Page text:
If you are going to Southern Sudan and want to speak Arabic with the people you meet there, memorize this book.
Arabic is famous for its dialects, which tend to be identified by the name of a country or larger region -- Egyptian Arabic, Gulf Arabic, Moroccan Arabic. That makes "Juba Arabic," the dialect of the relatively small region known as Southern Sudan, a bit of an anomaly. In fact, Juba Arabic is startlingly different from even the Arabic of Northern Sudan, which is closer to both Egyptian Arabic and Modern Standard Arabic than to Juba Arabic. If you speak MSA and/or another dialect, you will likely find Juba Arabic a bit of a shock. It drops many of the emphatic sounds you've worked to learn, compresses conjugations and pronouns, and goes faster than you're probably used to hearing Arabic. This dictionary will prepare you for all that.
The book is a fine dictionary from English to Arabic and Arabic to English, but its best feature is the extensive explanation of how the dialect works that follows the dictionary. It goes into subject and object pronouns, verb conjugations (not that there are any) and tenses, possessives, numbers, and so forth. If you just read through the dictionary part, you'll recognize lots of vocabulary (if you already speak Arabic) and be disheartened by all that's unfamiliar.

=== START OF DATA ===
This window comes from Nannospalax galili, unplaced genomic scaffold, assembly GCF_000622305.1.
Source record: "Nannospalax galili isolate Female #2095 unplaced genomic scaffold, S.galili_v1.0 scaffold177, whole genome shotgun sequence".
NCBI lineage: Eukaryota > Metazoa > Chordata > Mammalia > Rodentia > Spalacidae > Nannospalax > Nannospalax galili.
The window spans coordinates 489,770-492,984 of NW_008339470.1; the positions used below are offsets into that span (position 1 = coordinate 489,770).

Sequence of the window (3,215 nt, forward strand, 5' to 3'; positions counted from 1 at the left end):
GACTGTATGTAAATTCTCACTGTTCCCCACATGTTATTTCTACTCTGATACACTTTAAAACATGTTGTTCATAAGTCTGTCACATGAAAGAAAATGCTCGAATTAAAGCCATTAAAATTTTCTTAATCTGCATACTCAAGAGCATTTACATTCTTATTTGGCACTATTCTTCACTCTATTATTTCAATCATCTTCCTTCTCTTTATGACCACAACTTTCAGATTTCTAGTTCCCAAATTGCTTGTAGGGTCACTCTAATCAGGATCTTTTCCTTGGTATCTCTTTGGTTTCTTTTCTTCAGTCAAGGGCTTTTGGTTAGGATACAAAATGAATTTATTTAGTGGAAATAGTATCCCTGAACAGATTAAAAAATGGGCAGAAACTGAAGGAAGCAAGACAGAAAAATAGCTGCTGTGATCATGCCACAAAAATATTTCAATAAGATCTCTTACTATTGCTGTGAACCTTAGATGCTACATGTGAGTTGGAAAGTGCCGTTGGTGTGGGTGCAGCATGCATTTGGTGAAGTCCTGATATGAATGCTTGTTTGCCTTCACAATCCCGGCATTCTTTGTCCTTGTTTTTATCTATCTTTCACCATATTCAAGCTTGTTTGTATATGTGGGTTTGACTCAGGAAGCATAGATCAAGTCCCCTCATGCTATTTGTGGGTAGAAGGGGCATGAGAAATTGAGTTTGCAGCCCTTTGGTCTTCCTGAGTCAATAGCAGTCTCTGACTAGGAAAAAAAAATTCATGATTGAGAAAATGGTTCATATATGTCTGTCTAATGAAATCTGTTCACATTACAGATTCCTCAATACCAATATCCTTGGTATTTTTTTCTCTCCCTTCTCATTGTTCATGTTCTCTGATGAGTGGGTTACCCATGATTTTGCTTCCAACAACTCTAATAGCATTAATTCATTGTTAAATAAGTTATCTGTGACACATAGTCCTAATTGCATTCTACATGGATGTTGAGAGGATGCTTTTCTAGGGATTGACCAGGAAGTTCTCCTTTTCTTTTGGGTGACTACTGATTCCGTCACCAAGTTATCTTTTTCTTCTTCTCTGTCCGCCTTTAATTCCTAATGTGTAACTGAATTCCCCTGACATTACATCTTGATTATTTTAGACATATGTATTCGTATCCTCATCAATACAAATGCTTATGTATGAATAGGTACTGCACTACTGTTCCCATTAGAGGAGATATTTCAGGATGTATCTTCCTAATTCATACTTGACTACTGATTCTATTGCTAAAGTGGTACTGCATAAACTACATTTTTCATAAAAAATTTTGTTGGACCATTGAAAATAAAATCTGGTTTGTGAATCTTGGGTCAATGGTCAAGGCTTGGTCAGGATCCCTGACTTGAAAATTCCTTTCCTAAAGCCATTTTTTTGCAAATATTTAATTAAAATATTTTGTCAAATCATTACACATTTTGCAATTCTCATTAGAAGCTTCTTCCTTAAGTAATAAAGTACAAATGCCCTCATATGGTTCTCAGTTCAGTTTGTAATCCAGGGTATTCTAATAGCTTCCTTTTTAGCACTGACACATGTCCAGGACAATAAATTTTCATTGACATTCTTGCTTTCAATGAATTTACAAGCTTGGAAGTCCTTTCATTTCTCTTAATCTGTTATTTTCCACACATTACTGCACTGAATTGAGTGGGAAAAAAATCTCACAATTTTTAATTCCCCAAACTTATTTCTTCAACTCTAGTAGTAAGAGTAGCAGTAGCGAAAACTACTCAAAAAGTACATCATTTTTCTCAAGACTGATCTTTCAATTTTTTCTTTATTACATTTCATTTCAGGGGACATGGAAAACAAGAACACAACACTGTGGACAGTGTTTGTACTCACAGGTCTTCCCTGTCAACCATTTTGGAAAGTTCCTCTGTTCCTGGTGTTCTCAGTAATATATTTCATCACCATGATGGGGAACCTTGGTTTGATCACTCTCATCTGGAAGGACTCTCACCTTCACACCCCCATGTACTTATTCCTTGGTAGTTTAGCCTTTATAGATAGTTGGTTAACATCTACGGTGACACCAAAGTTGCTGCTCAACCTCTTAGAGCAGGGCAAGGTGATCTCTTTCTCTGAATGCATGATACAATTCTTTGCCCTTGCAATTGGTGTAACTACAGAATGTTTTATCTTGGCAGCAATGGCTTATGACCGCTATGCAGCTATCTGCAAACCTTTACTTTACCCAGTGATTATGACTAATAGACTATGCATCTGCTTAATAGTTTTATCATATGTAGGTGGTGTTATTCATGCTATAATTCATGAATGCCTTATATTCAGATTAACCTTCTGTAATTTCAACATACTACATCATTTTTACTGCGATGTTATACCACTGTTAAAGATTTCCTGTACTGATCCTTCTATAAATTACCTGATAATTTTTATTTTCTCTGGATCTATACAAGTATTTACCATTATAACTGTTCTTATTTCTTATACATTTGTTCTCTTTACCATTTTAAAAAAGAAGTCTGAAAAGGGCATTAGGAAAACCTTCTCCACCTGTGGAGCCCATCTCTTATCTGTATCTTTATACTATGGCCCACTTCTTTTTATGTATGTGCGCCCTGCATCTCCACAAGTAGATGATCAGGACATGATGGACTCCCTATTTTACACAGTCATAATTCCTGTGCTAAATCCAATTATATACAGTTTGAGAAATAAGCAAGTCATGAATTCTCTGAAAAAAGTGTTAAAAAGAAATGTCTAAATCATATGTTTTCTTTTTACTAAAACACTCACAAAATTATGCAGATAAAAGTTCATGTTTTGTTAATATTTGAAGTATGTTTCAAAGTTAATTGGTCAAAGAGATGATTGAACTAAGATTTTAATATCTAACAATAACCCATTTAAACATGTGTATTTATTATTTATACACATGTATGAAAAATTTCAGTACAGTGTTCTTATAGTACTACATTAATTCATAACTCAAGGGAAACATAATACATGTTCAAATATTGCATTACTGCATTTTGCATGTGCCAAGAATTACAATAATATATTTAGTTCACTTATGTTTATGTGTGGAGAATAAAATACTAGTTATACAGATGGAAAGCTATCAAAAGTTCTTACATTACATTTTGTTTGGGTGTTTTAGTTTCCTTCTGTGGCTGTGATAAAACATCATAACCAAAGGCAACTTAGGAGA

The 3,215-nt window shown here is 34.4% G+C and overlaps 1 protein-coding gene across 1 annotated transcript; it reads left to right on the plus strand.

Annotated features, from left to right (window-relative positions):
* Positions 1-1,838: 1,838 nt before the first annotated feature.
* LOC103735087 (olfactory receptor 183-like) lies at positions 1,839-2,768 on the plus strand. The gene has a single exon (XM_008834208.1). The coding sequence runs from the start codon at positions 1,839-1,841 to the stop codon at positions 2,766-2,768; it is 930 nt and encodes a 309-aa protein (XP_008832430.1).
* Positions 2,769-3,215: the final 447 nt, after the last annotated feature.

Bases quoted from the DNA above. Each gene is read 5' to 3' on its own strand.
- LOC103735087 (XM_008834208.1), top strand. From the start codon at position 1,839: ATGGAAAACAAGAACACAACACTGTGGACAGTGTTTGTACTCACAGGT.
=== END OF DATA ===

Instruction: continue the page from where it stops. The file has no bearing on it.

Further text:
One feature that could be either good or bad, depending on your perspective: The Arabic is written using Latin letters, which is apparently common in Southern Sudan, although I saw a lot of MSA in Arabic script in Juba (always accompanied by English!). If you read Arabic script, it is disconcerting to have to take Arabic words in via Latin letters, but if you don't already read Arabic, you'll be happy to be able to pick up some Juba Arabic without having to learn the script.